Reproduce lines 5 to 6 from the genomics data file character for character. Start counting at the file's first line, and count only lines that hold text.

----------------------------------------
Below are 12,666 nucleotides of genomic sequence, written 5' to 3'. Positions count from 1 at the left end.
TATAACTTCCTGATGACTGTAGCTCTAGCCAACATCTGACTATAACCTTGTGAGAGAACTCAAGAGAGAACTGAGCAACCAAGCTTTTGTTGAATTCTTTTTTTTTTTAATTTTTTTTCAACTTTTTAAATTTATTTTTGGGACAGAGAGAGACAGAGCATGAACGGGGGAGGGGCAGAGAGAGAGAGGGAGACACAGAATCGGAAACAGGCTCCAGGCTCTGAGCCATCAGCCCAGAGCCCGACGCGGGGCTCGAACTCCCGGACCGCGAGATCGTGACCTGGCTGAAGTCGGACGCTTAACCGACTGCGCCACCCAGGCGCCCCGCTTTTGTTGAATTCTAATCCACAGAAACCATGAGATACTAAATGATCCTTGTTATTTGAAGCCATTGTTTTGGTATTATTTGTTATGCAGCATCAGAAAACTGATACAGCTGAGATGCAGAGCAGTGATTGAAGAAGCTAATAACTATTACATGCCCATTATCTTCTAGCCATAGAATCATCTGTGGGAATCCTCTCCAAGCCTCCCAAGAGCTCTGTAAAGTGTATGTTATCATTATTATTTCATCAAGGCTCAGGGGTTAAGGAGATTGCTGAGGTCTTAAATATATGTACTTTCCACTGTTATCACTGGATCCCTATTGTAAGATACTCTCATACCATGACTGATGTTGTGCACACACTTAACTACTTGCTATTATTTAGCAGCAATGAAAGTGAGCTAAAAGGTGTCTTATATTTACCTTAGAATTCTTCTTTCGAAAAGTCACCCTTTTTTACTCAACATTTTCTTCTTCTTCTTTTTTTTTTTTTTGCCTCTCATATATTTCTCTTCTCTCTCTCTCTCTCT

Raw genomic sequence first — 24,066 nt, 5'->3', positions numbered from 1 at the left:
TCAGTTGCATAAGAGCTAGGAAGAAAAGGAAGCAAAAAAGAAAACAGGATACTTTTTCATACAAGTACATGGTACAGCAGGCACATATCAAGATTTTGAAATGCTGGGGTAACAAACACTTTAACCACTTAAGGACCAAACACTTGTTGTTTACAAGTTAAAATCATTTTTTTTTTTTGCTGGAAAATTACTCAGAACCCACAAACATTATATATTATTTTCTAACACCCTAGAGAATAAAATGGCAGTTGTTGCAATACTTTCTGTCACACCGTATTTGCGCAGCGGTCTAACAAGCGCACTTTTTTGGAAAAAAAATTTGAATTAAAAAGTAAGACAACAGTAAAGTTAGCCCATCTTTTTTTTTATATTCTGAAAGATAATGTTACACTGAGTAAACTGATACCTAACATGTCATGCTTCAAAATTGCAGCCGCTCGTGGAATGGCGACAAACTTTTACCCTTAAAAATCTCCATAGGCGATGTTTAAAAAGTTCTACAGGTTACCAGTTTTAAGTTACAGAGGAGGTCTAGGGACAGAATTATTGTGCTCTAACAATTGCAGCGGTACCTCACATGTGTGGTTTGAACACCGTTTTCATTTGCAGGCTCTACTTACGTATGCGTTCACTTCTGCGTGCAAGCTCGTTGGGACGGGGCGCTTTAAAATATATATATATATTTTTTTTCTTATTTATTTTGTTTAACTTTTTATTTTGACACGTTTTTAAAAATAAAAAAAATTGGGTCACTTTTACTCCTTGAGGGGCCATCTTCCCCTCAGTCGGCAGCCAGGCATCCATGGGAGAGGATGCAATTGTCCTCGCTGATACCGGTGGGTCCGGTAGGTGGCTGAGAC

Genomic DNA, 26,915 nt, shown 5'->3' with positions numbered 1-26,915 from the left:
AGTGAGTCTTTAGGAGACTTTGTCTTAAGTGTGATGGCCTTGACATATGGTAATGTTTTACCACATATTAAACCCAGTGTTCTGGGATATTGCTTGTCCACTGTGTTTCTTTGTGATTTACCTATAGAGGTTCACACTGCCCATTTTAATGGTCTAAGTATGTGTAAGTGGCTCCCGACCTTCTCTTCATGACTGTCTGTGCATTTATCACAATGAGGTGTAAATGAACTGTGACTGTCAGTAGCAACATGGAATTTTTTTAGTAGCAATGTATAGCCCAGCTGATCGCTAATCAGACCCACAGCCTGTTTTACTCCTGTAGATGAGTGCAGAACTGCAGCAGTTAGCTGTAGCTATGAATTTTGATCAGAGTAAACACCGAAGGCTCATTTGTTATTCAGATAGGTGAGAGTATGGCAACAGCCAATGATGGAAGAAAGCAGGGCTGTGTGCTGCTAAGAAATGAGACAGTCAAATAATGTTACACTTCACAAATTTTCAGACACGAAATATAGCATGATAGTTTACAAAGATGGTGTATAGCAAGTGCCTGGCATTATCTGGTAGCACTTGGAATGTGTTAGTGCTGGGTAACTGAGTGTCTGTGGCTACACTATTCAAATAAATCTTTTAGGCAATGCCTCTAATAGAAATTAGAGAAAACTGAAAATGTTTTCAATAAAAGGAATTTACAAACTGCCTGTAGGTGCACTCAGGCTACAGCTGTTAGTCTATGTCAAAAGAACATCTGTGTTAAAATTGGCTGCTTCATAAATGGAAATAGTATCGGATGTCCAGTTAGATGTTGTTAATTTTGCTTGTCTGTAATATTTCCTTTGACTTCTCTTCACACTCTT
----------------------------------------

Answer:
Genomic DNA, 26,915 nt, shown 5'->3' with positions numbered 1-26,915 from the left:
AGTGAGTCTTTAGGAGACTTTGTCTTAAGTGTGATGGCCTTGACATATGGTAATGTTTTACCACATATTAAACCCAGTGTTCTGGGATATTGCTTGTCCACTGTGTTTCTTTGTGATTTACCTATAGAGGTTCACACTGCCCATTTTAATGGTCTAAGTATGTGTAAGTGGCTCCCGACCTTCTCTTCATGACTGTCTGTGCATTTATCACAATGAGGTGTAAATGAACTGTGACTGTCAGTAGCAACATGGAATTTTTTTAGTAGCAATGTATAGCCCAGCTGATCGCTAATCAGACCCACAGCCTGTTTTACTCCTGTAGATGAGTGCAGAACTGCAGCAGTTAGCTGTAGCTATGAATTTTGATCAGAGTAAACACCGAAGGCTCATTTGTTATTCAGATAGGTGAGAGTATGGCAACAGCCAATGATGGAAGAAAGCAGGGCTGTGTGCTGCTAAGAAATGAGACAGTCAAATAATGTTACACTTCACAAATTTTCAGACACGAAATATAGCATGATAGTTTACAAAGATGGTGTATAGCAAGTGCCTGGCATTATCTGGTAGCACTTGGAATGTGTTAGTGCTGGGTAACTGAGTGTCTGTGGCTACACTATTCAAATAAATCTTTTAGGCAATGCCTCTAATAGAAATTAGAGAAAACTGAAAATGTTTTCAATAAAAGGAATTTACAAACTGCCTGTAGGTGCACTCAGGCTACAGCTGTTAGTCTATGTCAAAAGAACATCTGTGTTAAAATTGGCTGCTTCATAAATGGAAATAGTATCGGATGTCCAGTTAGATGTTGTTAATTTTGCTTGTCTGTAATATTTCCTTTGACTTCTCTTCACACTCTT